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Genetic evidence for prevalence of alloparental care in a socially monogamous biparental cichlid fish, Perissodus microlepis, from Lake Tanganyika supports the "selfish shepherd effect" hypothesis.

Lee HJ, Heim V, Meyer A - Ecol Evol (2016)

Bottom Line: In the majority of broods, the sizes of the parents' own (descendant) offspring were significantly larger than those of the adopted (nondescendant) juveniles, supporting the 'selfish shepherd effect' hypothesis, i.e., that foster parents preferentially accept unrelated "smaller or not larger" young since this would tend to lower the predation risks for their own larger offspring.This result might argue for maladaptive effects of allopatric care for the foster parents that only larger and possibly more experienced pairs can guard against.It needs to be determined why, apparently, the ability to recognize one's own young has not evolved in this species.

View Article: PubMed Central - PubMed

Affiliation: Chair in Zoology and Evolutionary BiologyDepartment of BiologyUniversity of Konstanz78457KonstanzGermany; Department of Biological ScienceCollege of Science and EngineeringSangji UniversityWonju220-702Korea.

ABSTRACT
Alloparental care - care for unrelated young - is rare in animals, and its ecological or evolutionary advantages or, alternative maladaptive nature, remain unclear. We investigate alloparental care in the socially monogamous cichlid fish Perissodus microlepis from Lake Tanganyika that exhibits bi-parental care. In a genetic parentage analysis, we discovered a surprisingly high percentage of alloparental care represented by brood mixing, extra-pair paternity and extra-pair maternity in all broods that we investigated. The percentage of nondescendant juveniles of other parents, i.e., brood mixing, ranged from 5% to 57% (mean = 28%). The distribution of genetic parentage also suggests that this socially monogamous species has, in fact, polygamous mating system. The prevalence of genetically mixed broods can be best explained by two, not mutually exclusive hypotheses on farming-out and fostering behaviors. In the majority of broods, the sizes of the parents' own (descendant) offspring were significantly larger than those of the adopted (nondescendant) juveniles, supporting the 'selfish shepherd effect' hypothesis, i.e., that foster parents preferentially accept unrelated "smaller or not larger" young since this would tend to lower the predation risks for their own larger offspring. There was also a tendency for larger parents particularly mothers, more so than smaller parents, to care predominantly for their own offspring. Larger parents might be better at defending against cuckoldry and having foreign young dumped into their broods through farming-out behavior. This result might argue for maladaptive effects of allopatric care for the foster parents that only larger and possibly more experienced pairs can guard against. It needs to be determined why, apparently, the ability to recognize one's own young has not evolved in this species.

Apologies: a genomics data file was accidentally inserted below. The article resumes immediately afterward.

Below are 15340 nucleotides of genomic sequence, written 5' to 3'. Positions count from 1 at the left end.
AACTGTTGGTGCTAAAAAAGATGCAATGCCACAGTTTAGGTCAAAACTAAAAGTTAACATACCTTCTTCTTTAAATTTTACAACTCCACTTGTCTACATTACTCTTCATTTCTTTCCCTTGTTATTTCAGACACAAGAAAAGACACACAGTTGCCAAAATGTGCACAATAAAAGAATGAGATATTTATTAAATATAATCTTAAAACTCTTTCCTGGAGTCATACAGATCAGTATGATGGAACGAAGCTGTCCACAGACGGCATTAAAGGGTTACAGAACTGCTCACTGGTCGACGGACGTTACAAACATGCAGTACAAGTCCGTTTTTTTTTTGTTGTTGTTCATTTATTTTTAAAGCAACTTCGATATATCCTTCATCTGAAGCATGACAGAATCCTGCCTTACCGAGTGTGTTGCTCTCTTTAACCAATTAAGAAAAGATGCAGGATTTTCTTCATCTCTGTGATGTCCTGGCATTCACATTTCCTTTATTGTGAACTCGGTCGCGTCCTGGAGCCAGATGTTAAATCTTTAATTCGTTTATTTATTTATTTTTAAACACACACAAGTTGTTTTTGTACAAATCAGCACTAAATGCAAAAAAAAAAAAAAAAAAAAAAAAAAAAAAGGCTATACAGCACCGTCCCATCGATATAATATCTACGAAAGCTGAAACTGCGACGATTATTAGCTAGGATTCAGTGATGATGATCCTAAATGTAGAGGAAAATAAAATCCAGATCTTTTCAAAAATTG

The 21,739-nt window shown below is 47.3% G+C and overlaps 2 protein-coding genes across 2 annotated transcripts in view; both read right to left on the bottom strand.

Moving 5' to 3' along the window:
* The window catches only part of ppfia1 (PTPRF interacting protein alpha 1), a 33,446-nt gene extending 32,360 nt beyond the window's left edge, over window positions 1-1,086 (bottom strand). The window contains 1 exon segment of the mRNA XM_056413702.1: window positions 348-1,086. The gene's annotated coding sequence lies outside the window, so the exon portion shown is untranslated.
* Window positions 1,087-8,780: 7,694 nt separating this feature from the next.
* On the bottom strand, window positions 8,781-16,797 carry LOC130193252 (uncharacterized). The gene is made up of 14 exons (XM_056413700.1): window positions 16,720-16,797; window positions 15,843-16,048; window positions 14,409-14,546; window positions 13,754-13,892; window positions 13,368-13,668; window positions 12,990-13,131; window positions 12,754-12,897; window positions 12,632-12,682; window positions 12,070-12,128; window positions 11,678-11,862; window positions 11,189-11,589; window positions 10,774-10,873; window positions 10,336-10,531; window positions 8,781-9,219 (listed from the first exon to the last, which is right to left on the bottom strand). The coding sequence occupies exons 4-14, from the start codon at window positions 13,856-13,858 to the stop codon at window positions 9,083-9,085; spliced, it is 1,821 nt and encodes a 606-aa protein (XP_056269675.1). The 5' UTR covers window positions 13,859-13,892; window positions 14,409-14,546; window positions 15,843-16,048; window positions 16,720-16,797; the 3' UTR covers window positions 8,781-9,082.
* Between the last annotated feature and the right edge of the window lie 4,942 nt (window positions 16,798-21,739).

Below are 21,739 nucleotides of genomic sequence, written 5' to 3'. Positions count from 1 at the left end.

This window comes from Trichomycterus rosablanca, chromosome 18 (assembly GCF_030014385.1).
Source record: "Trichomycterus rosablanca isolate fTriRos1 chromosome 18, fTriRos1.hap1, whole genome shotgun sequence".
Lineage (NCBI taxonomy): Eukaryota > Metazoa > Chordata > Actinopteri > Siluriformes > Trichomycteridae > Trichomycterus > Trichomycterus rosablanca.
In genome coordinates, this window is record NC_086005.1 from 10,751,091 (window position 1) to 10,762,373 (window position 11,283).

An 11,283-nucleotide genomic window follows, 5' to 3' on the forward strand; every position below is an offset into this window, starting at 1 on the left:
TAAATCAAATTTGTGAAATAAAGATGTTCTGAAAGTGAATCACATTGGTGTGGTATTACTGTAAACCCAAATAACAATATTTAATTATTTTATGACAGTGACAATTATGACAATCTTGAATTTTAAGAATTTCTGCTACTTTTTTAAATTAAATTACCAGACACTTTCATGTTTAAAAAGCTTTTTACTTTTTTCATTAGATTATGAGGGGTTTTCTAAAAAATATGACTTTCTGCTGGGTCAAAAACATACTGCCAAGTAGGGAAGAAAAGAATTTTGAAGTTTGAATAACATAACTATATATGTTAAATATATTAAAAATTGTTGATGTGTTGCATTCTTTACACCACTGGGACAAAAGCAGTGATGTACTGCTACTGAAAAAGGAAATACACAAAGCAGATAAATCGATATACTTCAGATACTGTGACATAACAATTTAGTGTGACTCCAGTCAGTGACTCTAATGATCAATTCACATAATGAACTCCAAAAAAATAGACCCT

No MeSH data available.


Larger parents of Perissodus microlepis tend to have higher proportions of their own young than smaller parents, although this trend is statistically significant only for mothers (r = 0.71, n = 8, P = 0.049). Unfilled circles: genetic fathers; filled circles: genetic mothers.
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ece32089-fig-0002: Larger parents of Perissodus microlepis tend to have higher proportions of their own young than smaller parents, although this trend is statistically significant only for mothers (r = 0.71, n = 8, P = 0.049). Unfilled circles: genetic fathers; filled circles: genetic mothers.

Mentions: A significant positive correlation was detected between the female parents’ body size (SL) and proportion of her ‘descendant’, i.e., own, offspring (r = 0.71, n = 8, P = 0.049; Fig. 2), suggesting that the larger mothers of P. microlepis more often cared predominantly for their own offspring. This relationship was, however, not statistically significant for fathers (r = 0.54, n = 8, P = 0.164), in spite of the similar trend detected (Fig. 2).